Coles Express is the most expensive petrol retailer in each of the major capital cities, while filling up at 7-Eleven, Woolworths, United and smaller outlets should save you money, a new report says.
A major study by the consumer watchdog analysed the cost of fuel at retailers in Sydney, Melbourne, Brisbane, Adelaide and Perth throughout 2017.
Released on Sunday, the report found Coles Express was slugging motorists 2.9 cents per litre more across those five capital cities compared to the market average.
In Sydney, motorists paid 4 cents per litre more to fill up at the Wesfarmers-owned retailer, while in Melbourne it was 2.4 cents per litre more expensive. (A list of the best and worst places to fill up can be found at the bottom of this story.)
Caltex and BP-branded outlets where head office set prices (14.4 per cent and 6.8% of all outlets across the five cities) were also found to be charging above market rates.
The largest retailer in Melbourne, Sydney and Brisbane — 7-Eleven — was priced below average in the NSW capital and the second-best performer in Melbourne and Brisbane.
Motorists could also make savings by filling up at small independent retailers, a diverse category that included independently owned BP, Caltex petrol stations and other less-known retailers.
Prices at Woolworths, which operates about 9% of all outlets in the five cities, were generally below the market average, while United was the cheapest option for motorists in Melbourne and Brisbane.
“The majority of consumers tend to go to the same petrol station every time they fill up,” said Australian Competition and Consumer Commission chairman Rod Sims.
“This research shows it might be time to consider which station to fill up at.”
The ACCC report did not take into account shopper docket discount schemes offered by the major supermarket chains.
Coles defended its prices on Sunday, saying customers could save up to 14 cents per litre on fuel by using those discount vouchers.
“Coles Express always seeks to provide a competitive fuel offering to our customers, and our convenience stores lead the market in value on a range of food, drinks and everyday household needs at supermarket prices,” a spokesperson said.
Pays to shop around: ACCC
Treasurer Scott Morrison ordered the watchdog to analyse petrol prices in December, with Sunday’s report to be replicated every three months.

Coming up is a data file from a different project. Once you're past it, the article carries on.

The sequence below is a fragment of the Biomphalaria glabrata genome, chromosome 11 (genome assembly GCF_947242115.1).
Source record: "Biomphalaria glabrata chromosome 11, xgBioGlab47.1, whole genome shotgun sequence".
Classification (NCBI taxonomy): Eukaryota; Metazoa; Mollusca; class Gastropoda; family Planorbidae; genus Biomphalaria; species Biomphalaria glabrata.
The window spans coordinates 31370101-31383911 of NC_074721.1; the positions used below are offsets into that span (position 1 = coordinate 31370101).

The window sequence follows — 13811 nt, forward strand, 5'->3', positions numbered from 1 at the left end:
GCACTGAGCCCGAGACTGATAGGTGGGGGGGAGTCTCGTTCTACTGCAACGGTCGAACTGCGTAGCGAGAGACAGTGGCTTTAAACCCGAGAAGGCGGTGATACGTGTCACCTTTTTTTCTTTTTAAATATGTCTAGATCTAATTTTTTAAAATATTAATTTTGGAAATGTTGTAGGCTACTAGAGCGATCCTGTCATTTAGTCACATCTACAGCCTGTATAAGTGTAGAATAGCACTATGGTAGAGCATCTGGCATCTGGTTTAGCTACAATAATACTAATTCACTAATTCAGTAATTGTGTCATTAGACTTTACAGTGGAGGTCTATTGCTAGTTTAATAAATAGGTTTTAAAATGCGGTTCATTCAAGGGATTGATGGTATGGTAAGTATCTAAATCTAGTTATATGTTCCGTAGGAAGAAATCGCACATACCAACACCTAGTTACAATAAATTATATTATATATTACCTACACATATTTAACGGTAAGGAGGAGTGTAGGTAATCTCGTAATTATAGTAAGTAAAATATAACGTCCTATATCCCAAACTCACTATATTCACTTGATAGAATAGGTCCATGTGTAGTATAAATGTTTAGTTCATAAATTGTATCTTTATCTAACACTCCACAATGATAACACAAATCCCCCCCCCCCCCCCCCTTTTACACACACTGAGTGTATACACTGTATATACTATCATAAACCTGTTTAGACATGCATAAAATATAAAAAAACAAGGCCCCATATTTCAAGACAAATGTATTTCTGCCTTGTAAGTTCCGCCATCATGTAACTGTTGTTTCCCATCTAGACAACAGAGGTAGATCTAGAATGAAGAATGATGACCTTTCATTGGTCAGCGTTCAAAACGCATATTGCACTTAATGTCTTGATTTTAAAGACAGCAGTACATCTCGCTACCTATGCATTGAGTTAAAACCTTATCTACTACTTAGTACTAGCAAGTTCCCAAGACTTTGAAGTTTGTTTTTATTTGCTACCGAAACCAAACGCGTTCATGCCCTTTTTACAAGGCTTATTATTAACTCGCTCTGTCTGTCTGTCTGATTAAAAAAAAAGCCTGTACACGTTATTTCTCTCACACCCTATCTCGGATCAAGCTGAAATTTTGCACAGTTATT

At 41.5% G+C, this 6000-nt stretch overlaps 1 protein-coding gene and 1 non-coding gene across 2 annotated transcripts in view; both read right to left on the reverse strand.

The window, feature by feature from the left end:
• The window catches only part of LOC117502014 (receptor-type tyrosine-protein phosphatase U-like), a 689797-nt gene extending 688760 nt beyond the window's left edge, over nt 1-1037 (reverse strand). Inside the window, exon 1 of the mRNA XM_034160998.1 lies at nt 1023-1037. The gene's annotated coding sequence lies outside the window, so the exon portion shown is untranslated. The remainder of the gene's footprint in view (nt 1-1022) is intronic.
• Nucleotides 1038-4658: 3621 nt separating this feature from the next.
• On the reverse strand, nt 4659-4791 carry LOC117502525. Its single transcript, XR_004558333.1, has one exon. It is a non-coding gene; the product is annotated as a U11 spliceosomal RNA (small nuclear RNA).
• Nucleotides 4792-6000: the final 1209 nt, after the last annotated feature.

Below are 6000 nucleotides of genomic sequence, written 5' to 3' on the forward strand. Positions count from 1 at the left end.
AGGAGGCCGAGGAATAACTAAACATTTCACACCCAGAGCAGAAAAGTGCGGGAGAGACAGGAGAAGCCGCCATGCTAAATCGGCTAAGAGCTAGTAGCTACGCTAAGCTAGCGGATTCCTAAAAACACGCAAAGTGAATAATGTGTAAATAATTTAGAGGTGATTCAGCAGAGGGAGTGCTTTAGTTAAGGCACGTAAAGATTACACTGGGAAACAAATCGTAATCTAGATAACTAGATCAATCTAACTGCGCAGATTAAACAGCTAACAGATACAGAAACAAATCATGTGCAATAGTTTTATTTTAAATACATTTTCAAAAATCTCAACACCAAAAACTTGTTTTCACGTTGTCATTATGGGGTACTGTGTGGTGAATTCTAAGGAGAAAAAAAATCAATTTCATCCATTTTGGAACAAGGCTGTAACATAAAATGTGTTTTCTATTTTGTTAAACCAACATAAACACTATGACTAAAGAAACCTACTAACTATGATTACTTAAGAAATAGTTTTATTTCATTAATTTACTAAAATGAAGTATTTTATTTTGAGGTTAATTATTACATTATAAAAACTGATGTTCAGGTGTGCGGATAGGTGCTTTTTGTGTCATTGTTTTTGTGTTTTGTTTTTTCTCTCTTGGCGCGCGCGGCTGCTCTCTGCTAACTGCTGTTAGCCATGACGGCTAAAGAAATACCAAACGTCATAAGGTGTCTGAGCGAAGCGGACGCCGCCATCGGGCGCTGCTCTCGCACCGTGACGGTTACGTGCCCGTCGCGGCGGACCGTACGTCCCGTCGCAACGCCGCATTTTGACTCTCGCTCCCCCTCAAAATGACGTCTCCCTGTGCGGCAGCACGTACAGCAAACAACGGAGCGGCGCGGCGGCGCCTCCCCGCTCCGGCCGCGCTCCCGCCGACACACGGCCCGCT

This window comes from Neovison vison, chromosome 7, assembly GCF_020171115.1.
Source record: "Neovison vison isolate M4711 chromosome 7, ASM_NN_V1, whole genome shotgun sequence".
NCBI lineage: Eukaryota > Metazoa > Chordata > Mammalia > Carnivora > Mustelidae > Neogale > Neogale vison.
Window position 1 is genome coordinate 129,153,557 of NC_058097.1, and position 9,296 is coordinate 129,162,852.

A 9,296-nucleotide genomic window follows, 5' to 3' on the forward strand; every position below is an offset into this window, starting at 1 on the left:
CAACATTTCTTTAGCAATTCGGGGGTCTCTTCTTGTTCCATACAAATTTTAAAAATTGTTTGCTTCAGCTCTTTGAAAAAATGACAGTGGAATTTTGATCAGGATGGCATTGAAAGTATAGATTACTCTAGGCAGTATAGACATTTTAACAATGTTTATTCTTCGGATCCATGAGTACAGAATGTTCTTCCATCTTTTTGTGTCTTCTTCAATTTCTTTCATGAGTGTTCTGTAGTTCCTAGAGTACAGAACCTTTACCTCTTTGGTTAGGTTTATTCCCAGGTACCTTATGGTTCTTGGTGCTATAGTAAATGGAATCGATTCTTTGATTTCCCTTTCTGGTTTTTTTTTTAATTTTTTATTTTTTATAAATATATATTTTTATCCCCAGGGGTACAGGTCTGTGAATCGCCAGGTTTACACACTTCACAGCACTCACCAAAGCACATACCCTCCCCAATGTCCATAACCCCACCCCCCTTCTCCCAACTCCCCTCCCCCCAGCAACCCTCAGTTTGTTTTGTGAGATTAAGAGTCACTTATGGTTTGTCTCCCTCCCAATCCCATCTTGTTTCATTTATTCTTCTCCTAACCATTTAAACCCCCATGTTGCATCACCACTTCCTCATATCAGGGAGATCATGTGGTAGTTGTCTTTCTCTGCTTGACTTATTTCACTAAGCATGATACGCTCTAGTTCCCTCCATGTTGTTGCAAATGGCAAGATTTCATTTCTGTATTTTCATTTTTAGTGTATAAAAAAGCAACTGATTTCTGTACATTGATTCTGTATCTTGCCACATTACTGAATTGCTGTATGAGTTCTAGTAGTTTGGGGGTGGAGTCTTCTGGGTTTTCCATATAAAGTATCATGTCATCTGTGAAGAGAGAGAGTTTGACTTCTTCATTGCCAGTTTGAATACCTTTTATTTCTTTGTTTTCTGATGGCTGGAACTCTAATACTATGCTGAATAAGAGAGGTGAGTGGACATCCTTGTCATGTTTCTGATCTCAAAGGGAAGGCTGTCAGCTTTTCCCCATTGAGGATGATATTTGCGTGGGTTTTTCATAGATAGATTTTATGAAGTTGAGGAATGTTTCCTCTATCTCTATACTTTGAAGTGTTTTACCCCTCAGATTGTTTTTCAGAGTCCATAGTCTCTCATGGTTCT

The consumer watchdog was given extra powers to compulsorily acquire pricing information from retailers.
The report also found that the gap between the cheapest and most expensive outlets had grown significantly over the past 10 years.
For example, consumers in Sydney now pay 9.5 cents per litre more at Coles Express than they do at Speedway. In 2007, the price difference across retailers was 2.3 cents per litre.
Monthly data showed prices at Coles Express spiked towards the end of 2017, which brought up its yearly average.
Sims said consumers could put pressure on retailers by making the extra effort to fill up where prices were cheapest.
The majority of road users went to the same petrol station every time they filled up, he said.
“Shopping around has the added benefit of increasing competition by putting pressure on retailers who charge the most to lower their prices or risk losing customers,” Sims said.
Where to fill up around the country
Most expensive: Coles Express, BP*, Caltex*
Cheapest: Speedway, Metro, Budget
Most expensive: Coles Express, BP, BP Jasbe
Cheapest: United, 7-Eleven, Woolworths
Most expensive: Coles Express, BP, Freedom Fuels
Cheapest: United, 7-Eleven, Puma Energy
Most expensive: Coles Express, On the Run
Cheapest: Liberty, small independents
Most expensive: Coles Express, BP, Caltex
Cheapest: Vibe, United, 7-Eleven
*Caltex and BP stations where prices are set by the company, not the independent owner.